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Some Notes on Monetary Policy Rules with Uncertainty

  • Gabriel Srour
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    The author explores the role that Taylor-type rules can play in monetary policy, given the degree of uncertainty in the economy. The optimal rule is derived from a simple infinite-horizon model of the monetary transmission mechanism, with only additive uncertainty. The author then examines how this rule ought to be modified when there is uncertainty about the parameters, the time lags, and the nature of shocks. Quantitative evaluations are subsequently provided. In particular, it is shown that if the degree of persistence of inflation in the Phillips curve is not high, a simple rule such as the original Taylor rule that offsets demand shocks and puts a relatively small weight on inflation shocks may be an appropriate benchmark for the conduct of monetary policy. Conversely, it is argued that if the degree of persistence of inflation in the Phillips curve is high, then finding a Taylor-type rule that can act as a benchmark for monetary policy is likely to be difficult.

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    Paper provided by Bank of Canada in its series Staff Working Papers with number 03-16.

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    Length: 59 pages
    Date of creation: 2003
    Date of revision:
    Handle: RePEc:bca:bocawp:03-16
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    1. Laurence Ball, 1997. "Efficient Rules for Monetary Policy," NBER Working Papers 5952, National Bureau of Economic Research, Inc.
    2. Andrew Levin & Volker Wieland & John C. Williams, 1998. "Robustness of Simple Monetary Policy Rules under Model Uncertainty," NBER Working Papers 6570, National Bureau of Economic Research, Inc.
    3. Arturo Estrella & Frederic Mishkin, 1998. "Rethinking the role of NAIRU in monetary policy: implications of model formulation and uncertainty," Research Paper 9806, Federal Reserve Bank of New York.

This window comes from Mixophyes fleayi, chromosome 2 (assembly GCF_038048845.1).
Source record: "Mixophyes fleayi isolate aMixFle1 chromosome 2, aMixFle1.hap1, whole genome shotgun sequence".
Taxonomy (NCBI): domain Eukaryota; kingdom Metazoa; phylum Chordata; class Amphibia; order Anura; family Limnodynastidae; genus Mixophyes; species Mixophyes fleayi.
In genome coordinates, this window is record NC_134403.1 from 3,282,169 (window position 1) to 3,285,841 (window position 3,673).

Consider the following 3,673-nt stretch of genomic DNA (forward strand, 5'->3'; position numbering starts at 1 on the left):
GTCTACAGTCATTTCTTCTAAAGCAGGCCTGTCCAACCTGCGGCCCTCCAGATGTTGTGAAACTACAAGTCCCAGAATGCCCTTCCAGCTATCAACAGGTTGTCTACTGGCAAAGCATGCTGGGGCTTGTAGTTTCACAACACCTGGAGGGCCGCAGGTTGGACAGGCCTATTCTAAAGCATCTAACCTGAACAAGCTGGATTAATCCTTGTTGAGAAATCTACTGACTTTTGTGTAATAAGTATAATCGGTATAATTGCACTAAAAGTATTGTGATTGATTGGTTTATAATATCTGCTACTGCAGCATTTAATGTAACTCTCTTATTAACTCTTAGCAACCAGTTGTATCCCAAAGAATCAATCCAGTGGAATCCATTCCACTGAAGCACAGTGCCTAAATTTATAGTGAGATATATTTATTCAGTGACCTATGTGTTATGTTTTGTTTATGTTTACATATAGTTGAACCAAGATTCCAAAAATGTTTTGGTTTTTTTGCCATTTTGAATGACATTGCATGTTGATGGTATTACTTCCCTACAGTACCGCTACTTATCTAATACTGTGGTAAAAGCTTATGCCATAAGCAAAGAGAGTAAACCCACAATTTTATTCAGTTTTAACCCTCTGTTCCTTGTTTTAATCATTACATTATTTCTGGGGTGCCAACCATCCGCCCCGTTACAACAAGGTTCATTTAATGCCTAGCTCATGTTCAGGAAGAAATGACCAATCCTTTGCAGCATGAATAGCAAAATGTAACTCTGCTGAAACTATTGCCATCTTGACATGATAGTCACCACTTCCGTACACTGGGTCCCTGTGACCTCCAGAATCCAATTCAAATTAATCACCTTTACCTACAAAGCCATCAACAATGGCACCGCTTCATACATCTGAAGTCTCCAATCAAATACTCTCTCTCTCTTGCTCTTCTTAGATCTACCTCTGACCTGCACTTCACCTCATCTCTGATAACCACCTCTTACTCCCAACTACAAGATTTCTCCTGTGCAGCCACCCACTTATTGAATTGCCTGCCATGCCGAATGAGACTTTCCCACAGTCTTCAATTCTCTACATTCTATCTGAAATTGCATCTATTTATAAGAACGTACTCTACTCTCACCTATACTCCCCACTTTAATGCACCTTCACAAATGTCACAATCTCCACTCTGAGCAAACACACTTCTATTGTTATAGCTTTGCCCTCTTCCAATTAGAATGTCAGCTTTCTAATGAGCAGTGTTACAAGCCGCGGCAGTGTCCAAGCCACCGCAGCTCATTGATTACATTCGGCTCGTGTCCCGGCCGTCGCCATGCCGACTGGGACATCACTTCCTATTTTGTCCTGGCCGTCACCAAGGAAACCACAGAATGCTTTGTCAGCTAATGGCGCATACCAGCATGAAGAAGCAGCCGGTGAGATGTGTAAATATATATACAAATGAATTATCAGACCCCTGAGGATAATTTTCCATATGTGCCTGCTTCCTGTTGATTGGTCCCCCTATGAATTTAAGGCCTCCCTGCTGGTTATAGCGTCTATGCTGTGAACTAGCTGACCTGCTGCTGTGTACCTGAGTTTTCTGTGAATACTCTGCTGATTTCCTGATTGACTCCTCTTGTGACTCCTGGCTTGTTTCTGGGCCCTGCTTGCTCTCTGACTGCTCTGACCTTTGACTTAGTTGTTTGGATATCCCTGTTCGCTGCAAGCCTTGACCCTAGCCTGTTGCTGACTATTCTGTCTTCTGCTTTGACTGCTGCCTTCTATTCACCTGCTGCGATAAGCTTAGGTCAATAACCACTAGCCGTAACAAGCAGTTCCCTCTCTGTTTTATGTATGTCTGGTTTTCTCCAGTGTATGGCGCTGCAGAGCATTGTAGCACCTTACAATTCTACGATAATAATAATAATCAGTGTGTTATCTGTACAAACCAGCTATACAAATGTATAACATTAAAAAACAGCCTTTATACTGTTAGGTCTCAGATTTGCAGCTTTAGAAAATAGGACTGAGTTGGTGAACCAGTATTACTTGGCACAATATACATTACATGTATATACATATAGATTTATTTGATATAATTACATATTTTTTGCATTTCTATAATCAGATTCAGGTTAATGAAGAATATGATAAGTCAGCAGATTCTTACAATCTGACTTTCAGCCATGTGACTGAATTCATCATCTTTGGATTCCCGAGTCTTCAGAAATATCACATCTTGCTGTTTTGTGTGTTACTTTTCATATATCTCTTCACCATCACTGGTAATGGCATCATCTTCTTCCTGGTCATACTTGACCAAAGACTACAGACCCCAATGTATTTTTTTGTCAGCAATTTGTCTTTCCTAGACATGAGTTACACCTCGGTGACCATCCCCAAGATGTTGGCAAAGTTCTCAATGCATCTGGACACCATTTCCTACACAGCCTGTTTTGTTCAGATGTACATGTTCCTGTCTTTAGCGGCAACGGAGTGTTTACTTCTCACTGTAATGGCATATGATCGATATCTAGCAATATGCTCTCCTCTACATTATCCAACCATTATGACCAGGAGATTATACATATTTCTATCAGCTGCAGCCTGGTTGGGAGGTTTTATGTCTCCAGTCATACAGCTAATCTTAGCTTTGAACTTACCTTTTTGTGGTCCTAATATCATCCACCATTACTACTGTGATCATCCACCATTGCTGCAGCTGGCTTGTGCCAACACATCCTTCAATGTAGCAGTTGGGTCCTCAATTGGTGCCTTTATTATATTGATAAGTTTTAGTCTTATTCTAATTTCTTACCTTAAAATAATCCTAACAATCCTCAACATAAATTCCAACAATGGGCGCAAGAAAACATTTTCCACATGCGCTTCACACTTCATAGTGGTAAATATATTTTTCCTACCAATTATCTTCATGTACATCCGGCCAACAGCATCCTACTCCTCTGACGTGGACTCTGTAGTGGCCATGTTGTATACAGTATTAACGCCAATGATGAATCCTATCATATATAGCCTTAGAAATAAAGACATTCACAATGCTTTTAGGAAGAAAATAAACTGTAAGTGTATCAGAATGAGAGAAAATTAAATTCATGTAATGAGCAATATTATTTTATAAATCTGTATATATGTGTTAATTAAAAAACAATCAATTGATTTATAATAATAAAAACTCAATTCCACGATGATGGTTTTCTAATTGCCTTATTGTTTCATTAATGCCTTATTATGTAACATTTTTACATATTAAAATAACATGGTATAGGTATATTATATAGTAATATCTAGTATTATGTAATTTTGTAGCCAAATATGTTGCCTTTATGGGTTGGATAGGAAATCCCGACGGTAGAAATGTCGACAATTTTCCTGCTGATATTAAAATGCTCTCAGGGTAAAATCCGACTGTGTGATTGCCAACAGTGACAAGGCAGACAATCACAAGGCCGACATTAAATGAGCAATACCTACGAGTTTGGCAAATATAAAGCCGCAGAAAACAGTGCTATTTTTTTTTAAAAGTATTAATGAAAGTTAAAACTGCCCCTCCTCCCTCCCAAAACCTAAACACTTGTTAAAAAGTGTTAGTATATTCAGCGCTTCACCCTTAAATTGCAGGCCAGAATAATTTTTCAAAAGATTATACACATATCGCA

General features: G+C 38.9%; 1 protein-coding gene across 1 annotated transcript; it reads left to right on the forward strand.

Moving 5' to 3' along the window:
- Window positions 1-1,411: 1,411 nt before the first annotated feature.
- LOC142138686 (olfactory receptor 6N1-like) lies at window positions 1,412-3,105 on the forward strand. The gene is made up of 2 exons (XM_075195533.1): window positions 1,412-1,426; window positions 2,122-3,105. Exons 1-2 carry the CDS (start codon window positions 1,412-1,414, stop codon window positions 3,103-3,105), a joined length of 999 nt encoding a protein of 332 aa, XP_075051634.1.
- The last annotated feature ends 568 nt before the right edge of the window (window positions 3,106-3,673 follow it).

4. Eric T. Swanson, 2000. "On signal extraction and non-certainty-equivalence in optimal monetary policy rules," Finance and Economics Discussion Series 2000-32, Board of Governors of the Federal Reserve System (U.S.).
    5. Athanasios Orphanides & Simon van Norden, 1999. "The reliability of output gap estimates in real time," Finance and Economics Discussion Series 1999-38, Board of Governors of the Federal Reserve System (U.S.).
    6. Athanasios Orphanides, 1998. "Monetary policy evaluation with noisy information," Finance and Economics Discussion Series 1998-50, Board of Governors of the Federal Reserve System (U.S.).
    7. Lars E O Svensson, 1996. "Inflation Forecast Targeting: Implementing and Monitoring Inflation Targets," Bank of England working papers 56, Bank of England.
    8. Brian P. Sack, 1998. "Uncertainty, learning, and gradual monetary policy," Finance and Economics Discussion Series 1998-34, Board of Governors of the Federal Reserve System (U.S.).
    9. Peter Isard & Douglas Laxton & Ann-Charlotte Eliasson, 1999. "Simple Monetary Policy Rules Under Model Uncertainty," Computing in Economics and Finance 1999 841, Society for Computational Economics.
    10. Denise Côté & John Kuszczak & Jean-Paul Lam & Ying Liu & Pierre St-Amant, 2002. "The Performance and Robustness of Simple Monetary Policy Rules in Models of the Canadian Economy," Technical Reports 92, Bank of Canada.
    11. Jamie Armour & Ben Fung & Dinah Maclean, 2002. "Taylor Rules in the Quarterly Projection Model," Staff Working Papers 02-1, Bank of Canada.
    12. Srour, Gabriel, 1999. "Inflation Targeting under Uncertainty," Technical Reports 85, Bank of Canada.
    13. Craine, Roger, 1979. "Optimal monetary policy with uncertainty," Journal of Economic Dynamics and Control, Elsevier, vol. 1(1), pages 59-83, February.
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